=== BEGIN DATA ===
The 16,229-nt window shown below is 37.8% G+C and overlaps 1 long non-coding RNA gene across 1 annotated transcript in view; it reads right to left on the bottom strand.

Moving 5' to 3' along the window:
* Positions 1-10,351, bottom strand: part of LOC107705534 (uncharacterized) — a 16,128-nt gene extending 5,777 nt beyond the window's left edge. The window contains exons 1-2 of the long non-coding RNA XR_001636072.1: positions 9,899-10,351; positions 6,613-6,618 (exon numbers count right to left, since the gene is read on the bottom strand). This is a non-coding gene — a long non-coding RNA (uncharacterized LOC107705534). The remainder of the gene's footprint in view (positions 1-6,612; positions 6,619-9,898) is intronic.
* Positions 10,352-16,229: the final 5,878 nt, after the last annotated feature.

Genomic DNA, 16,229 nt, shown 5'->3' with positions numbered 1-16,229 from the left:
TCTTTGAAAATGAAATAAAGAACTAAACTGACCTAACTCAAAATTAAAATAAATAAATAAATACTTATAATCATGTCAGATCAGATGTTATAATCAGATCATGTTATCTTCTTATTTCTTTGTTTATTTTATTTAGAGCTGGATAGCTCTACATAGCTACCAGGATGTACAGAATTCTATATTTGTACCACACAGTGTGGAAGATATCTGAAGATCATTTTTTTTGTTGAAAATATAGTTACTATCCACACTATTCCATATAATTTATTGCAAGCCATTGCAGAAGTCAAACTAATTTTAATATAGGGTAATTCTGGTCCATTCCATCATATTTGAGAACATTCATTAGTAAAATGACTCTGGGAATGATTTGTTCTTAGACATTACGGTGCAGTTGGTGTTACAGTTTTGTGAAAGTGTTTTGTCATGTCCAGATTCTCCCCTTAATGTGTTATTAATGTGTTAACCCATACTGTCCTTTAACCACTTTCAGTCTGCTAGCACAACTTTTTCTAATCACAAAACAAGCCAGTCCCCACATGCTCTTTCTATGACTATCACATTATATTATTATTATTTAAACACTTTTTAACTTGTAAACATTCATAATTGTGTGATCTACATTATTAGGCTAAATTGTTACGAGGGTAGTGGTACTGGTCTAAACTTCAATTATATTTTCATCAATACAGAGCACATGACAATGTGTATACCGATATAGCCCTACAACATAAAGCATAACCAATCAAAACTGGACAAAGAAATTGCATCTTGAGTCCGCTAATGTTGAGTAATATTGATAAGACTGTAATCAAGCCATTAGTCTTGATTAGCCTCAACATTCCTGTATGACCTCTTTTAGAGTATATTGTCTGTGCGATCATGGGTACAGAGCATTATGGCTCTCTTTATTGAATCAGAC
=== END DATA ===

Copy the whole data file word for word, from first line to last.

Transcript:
The 16,229-nt window shown below is 37.8% G+C and overlaps 1 long non-coding RNA gene across 1 annotated transcript in view; it reads right to left on the bottom strand.

Moving 5' to 3' along the window:
* Positions 1-10,351, bottom strand: part of LOC107705534 (uncharacterized) — a 16,128-nt gene extending 5,777 nt beyond the window's left edge. The window contains exons 1-2 of the long non-coding RNA XR_001636072.1: positions 9,899-10,351; positions 6,613-6,618 (exon numbers count right to left, since the gene is read on the bottom strand). This is a non-coding gene — a long non-coding RNA (uncharacterized LOC107705534). The remainder of the gene's footprint in view (positions 1-6,612; positions 6,619-9,898) is intronic.
* Positions 10,352-16,229: the final 5,878 nt, after the last annotated feature.

Genomic DNA, 16,229 nt, shown 5'->3' with positions numbered 1-16,229 from the left:
TCTTTGAAAATGAAATAAAGAACTAAACTGACCTAACTCAAAATTAAAATAAATAAATAAATACTTATAATCATGTCAGATCAGATGTTATAATCAGATCATGTTATCTTCTTATTTCTTTGTTTATTTTATTTAGAGCTGGATAGCTCTACATAGCTACCAGGATGTACAGAATTCTATATTTGTACCACACAGTGTGGAAGATATCTGAAGATCATTTTTTTTGTTGAAAATATAGTTACTATCCACACTATTCCATATAATTTATTGCAAGCCATTGCAGAAGTCAAACTAATTTTAATATAGGGTAATTCTGGTCCATTCCATCATATTTGAGAACATTCATTAGTAAAATGACTCTGGGAATGATTTGTTCTTAGACATTACGGTGCAGTTGGTGTTACAGTTTTGTGAAAGTGTTTTGTCATGTCCAGATTCTCCCCTTAATGTGTTATTAATGTGTTAACCCATACTGTCCTTTAACCACTTTCAGTCTGCTAGCACAACTTTTTCTAATCACAAAACAAGCCAGTCCCCACATGCTCTTTCTATGACTATCACATTATATTATTATTATTTAAACACTTTTTAACTTGTAAACATTCATAATTGTGTGATCTACATTATTAGGCTAAATTGTTACGAGGGTAGTGGTACTGGTCTAAACTTCAATTATATTTTCATCAATACAGAGCACATGACAATGTGTATACCGATATAGCCCTACAACATAAAGCATAACCAATCAAAACTGGACAAAGAAATTGCATCTTGAGTCCGCTAATGTTGAGTAATATTGATAAGACTGTAATCAAGCCATTAGTCTTGATTAGCCTCAACATTCCTGTATGACCTCTTTTAGAGTATATTGTCTGTGCGATCATGGGTACAGAGCATTATGGCTCTCTTTATTGAATCAGAC